Taking the Plunge

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Amid uncertainty, more advisers navigate the murky waters of health care insurance

By Lisa Shidler
September 19, 2010

Whether it’s helping downsized clients, assisting retirees whose benefits are being chiseled away or advising small-business owners on health care options for their companies, a growing number of financial advisers find themselves navigating the murky waters of health care insurance.

“Clients have a big need for health insurance,” said James Barnash, assistant vice president at Capital Analysts Inc., a financial advisory consulting firm. “There are a lot of people who are very worried about having any type of health insurance coverage, and advisers need to have the ability to provide their clients with information regarding health benefits.”

Indeed, worries about health care have intensified in recent years as employers have shifted more of the burden of maintaining adequate coverage to their employees.

The Henry J. Kaiser Family Foundation reported Sept. 2 that workers on average are paying nearly $4,000 this year toward the cost of family health coverage — a 14% increase, or $482, above what they paid last year.

The total premiums for family coverage, including what employers themselves contribute, rose 3% to $13,770 on average in 2010 over last year, the foundation reported.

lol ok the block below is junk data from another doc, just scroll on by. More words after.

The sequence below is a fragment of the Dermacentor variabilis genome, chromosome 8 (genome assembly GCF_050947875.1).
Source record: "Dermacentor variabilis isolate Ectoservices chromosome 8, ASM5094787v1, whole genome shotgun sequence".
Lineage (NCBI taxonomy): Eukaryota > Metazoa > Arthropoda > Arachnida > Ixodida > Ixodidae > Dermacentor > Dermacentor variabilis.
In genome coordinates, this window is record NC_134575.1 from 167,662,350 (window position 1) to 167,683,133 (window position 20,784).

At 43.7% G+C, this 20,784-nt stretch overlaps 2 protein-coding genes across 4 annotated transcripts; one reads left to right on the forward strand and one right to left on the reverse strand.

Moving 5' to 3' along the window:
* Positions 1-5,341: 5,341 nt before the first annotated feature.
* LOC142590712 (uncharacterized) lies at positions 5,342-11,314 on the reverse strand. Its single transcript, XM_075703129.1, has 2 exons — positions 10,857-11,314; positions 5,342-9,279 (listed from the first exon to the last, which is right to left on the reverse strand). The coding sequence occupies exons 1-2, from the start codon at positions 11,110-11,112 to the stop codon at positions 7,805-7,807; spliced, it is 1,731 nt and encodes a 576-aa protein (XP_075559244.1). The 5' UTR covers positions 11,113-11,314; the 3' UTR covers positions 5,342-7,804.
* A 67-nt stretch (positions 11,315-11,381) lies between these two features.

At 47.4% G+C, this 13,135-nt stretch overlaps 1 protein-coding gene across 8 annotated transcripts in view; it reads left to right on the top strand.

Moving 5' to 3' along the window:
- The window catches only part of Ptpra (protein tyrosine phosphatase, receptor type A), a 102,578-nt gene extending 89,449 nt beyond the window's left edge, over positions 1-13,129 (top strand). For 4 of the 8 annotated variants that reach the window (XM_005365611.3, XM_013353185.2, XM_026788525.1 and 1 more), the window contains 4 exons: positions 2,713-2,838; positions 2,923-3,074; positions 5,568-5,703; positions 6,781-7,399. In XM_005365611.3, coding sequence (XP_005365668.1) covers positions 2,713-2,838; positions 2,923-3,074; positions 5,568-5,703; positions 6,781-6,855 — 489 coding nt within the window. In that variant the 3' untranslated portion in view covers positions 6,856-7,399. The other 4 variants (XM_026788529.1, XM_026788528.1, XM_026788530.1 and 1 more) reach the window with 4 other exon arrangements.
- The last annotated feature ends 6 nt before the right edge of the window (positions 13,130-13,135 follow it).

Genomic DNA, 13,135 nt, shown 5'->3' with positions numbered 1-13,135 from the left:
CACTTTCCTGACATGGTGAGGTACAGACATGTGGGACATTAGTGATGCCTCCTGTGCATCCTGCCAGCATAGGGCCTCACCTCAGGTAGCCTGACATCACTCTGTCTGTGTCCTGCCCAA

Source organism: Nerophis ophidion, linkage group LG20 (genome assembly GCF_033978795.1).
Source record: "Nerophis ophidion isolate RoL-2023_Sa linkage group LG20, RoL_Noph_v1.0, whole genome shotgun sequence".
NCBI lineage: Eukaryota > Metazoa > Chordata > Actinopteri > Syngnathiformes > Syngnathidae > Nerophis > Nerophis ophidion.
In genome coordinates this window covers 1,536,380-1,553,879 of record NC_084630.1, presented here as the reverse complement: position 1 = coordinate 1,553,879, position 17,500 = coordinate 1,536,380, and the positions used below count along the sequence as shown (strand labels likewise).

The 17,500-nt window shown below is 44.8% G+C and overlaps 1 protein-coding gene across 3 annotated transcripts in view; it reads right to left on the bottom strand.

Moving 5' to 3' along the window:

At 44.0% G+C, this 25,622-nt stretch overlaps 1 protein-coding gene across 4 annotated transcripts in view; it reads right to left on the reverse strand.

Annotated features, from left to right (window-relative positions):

People who buy coverage on their own also are experiencing steep rate hikes, according to a separate survey of 1,038 individuals that was released in June by the foundation. In that survey, people who buy their own insurance reported premium increases averaging 20% above the rate they paid before their last renewal. After negotiating a better price or switching policies, many respondents were able to lessen the pain, with an average rate hike of 13% instead of 20%.

And in March, dramatic health care reform was signed into law by President Barack Obama, leaving individuals, employees and employers in a panic and uncertain about how the massive changes will affect them.

TIME OF OPPORTUNITY?

For some advisers, that uncertainty presents an opportunity to provide a valuable service to clients. Toward that end, some advisers are positioning themselves to be able to sell health insurance to clients. Others are simply arming themselves with knowledge about the pros and cons to make sure clients are aware of all of their options.

“It can really differentiate an adviser,” said Paul Sorbera, president of Alliance Consulting Ltd. “It’s likely that more people are going to be dropped from health insurance plans.”

Diann Cassidy, an adviser with Cassidy Financial Group Inc., agrees. After watching some of her clients scramble to replace health insurance that they had lost due to downsizing, Ms. Cassidy began selling replacement insurance a few months ago.

“It actually makes the relationship stronger,” said Ms. Cassidy, whose firm manages more than $20 million in assets. “[Clients] feel free to provide me with information because they know I’m in their corner.”